This isn't the Deathly Hallows (AKA: Everyone's on a deadline)
I had a death in the extended family recently. It’s always hard to lose someone and be with others who are grieving too. However, it also brings up some interesting pest information.
This week, I’m going to talk about coffin flies. Yep, just like they sound! These are often called phorid flies, humpbacked flies, and scuttle flies. I think they should also get the name “death eaters”! This is an entire family (Phoridae) of small flies and most can be found developing on dead and decaying organic material. In North America, there are over 375 species. They get the name “humpbacked” because of the humpback appearance and “scuttle” comes from the distinct way they run instead of flying most times. No matter what you call them, they are a small fly that is often misidentified as fruit flies, fungus gnats, and other tiny flies.
It may sound a bit morbid, talking about death and flies, but in pest control, this is pretty important. In residential settings, small animals may die in crawlspaces, wall voids, attics, etc. When these flies show up, they can be traced back (hopefully) to the source and that carcass can be removed. This can occur in commercial facilities as well, particularly older structures that may not be sealed well. Since females can lay about 750 eggs in their short lifespan, it doesn’t take long for populations to increase and for people to notice them.
If small flies feasting on the recently dead isn’t really your thing, the other place scuttle flies are often found is in sewage. Just like decomposing carrion, sewage is wet, decaying organic material. If these are found inside structures, the likely breeding ground is probably a broken pipe. Under perfect conditions, these can develop from egg to adult in as little as fourteen days. If a pipe is leaking in the soil under a structure, it doesn’t take long for these to reach infestation levels. Also, they manage to squeeze through the tiniest cracks. When the larvae are almost ready to pupate, they start to crawl upwards, towards drier ground. The soft little body squishes itself through minuscule cracks in the floor and then the adults are seen. Along with sewage breaks, humpbacked flies are found around water treatment plants. Makes sense with the “dirty” water coming in to be cleaned.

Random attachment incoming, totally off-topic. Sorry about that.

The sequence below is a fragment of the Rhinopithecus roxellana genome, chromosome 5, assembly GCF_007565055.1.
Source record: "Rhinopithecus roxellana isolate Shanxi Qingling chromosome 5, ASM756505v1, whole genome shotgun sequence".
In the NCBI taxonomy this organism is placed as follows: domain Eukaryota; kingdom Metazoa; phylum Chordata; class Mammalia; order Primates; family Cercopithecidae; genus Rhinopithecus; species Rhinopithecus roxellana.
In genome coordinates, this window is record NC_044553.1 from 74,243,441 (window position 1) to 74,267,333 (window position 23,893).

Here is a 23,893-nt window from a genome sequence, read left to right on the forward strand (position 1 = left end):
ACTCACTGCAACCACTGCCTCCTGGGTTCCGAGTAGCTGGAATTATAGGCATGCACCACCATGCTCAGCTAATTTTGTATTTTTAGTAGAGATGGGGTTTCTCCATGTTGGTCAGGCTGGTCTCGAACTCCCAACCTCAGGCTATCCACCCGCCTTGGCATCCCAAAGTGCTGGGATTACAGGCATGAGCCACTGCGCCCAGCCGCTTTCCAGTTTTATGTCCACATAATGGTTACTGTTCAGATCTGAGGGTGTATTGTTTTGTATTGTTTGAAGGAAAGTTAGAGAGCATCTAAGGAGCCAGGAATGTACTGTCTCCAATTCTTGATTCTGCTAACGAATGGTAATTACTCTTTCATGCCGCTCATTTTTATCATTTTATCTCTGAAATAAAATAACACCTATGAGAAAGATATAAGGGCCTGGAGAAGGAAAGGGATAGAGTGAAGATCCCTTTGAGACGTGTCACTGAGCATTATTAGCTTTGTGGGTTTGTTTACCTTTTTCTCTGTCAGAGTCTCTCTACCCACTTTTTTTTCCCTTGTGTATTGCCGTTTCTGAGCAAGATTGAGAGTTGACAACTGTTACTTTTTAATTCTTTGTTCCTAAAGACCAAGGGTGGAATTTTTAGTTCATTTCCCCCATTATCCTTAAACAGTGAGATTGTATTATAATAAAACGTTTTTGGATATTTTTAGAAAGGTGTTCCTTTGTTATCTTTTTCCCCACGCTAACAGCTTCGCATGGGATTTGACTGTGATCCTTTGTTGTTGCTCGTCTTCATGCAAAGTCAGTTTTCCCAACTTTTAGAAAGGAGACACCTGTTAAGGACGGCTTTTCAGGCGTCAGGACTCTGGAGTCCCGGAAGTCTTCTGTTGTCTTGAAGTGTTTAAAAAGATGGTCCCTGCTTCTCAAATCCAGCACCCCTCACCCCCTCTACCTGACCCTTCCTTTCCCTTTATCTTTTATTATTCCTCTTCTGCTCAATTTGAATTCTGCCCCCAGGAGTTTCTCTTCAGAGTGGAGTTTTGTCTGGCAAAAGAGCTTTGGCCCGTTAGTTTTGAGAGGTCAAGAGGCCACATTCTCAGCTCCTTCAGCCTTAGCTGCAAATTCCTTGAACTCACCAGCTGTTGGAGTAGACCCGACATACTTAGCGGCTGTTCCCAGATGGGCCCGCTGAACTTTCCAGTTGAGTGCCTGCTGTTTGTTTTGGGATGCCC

Since we are talking about death, we have to talk about coffin flies and …well…coffins! Coffins that are buried typically don’t have many insect issues, they are far enough underground and sealed fairly well. Plus, in cemeteries, there is plenty of open air, even when coffin flies get to a body, when they come out, there is plenty of room for them to disperse. Mausoleums, on the other hand, provide excellent habitat and food resources for coffin flies. These are enclosed and the flies have a more difficult time getting out, so they are much more obvious flying around in the confined space. Obviously, this can be distressing to those mourning loved ones.
One other interesting place phorid flies are a major pest issue is mushroom farms. Like mausoleums, these are enclosed (though much larger!) and have plenty of decaying organic material that mushrooms need to grow. Since the substrate needs to be kept damp and has that rich decaying material the mushrooms need, it is a perfect breeding ground for the phorids. Fun fact: in Pennsylvania, the phorid flies at mushroom farms get so bad, surrounding residential areas have major issues with them!
Because of what phorid flies are feeding on and breeding in, there is the risk of them spreading diseases. Think of how much bacteria and other pathogens are on carrion and sewage. It’s especially important to manage these flies in sensitive accounts like hospitals, restaurants, and food processing sites among many others.
Death is fascinating (though depressing, I admit) when you consider how insects and natural conditions can break down a body and return those nutrients to the soil. If you have a scuttle/humpback/coffin/phorid fly issues and feel you’ve hit a dead end, don’t be a deadbeat, contact me to see how I can help!
Lagniappe – this is some of the absolute COOLEST research going on! (of course I am biased though!)
And I can't resist: not all phorids eat the dead, some eat the living!!!